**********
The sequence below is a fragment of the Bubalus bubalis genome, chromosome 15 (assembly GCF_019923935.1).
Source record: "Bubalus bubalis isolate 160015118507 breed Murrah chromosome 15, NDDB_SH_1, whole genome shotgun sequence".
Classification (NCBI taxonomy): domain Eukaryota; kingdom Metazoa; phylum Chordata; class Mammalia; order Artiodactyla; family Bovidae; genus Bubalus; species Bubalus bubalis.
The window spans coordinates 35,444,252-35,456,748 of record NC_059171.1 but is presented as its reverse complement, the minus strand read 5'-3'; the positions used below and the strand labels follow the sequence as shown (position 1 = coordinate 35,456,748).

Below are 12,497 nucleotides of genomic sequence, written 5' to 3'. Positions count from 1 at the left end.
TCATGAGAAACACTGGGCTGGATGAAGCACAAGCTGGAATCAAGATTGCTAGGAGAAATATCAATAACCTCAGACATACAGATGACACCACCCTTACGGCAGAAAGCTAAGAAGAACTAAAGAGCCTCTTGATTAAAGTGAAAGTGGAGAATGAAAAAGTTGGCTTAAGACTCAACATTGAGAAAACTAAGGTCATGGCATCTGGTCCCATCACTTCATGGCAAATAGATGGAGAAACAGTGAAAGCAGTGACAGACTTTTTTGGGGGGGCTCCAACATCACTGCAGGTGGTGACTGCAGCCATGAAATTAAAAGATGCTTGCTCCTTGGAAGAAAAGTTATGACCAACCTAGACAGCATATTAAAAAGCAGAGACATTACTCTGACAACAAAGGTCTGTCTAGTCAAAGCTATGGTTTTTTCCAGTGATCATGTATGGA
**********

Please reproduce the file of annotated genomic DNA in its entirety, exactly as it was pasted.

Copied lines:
The sequence below is a fragment of the Bubalus bubalis genome, chromosome 15 (assembly GCF_019923935.1).
Source record: "Bubalus bubalis isolate 160015118507 breed Murrah chromosome 15, NDDB_SH_1, whole genome shotgun sequence".
Classification (NCBI taxonomy): domain Eukaryota; kingdom Metazoa; phylum Chordata; class Mammalia; order Artiodactyla; family Bovidae; genus Bubalus; species Bubalus bubalis.
The window spans coordinates 35,444,252-35,456,748 of record NC_059171.1 but is presented as its reverse complement, the minus strand read 5'-3'; the positions used below and the strand labels follow the sequence as shown (position 1 = coordinate 35,456,748).

Below are 12,497 nucleotides of genomic sequence, written 5' to 3'. Positions count from 1 at the left end.
TCATGAGAAACACTGGGCTGGATGAAGCACAAGCTGGAATCAAGATTGCTAGGAGAAATATCAATAACCTCAGACATACAGATGACACCACCCTTACGGCAGAAAGCTAAGAAGAACTAAAGAGCCTCTTGATTAAAGTGAAAGTGGAGAATGAAAAAGTTGGCTTAAGACTCAACATTGAGAAAACTAAGGTCATGGCATCTGGTCCCATCACTTCATGGCAAATAGATGGAGAAACAGTGAAAGCAGTGACAGACTTTTTTGGGGGGGCTCCAACATCACTGCAGGTGGTGACTGCAGCCATGAAATTAAAAGATGCTTGCTCCTTGGAAGAAAAGTTATGACCAACCTAGACAGCATATTAAAAAGCAGAGACATTACTCTGACAACAAAGGTCTGTCTAGTCAAAGCTATGGTTTTTTCCAGTGATCATGTATGGA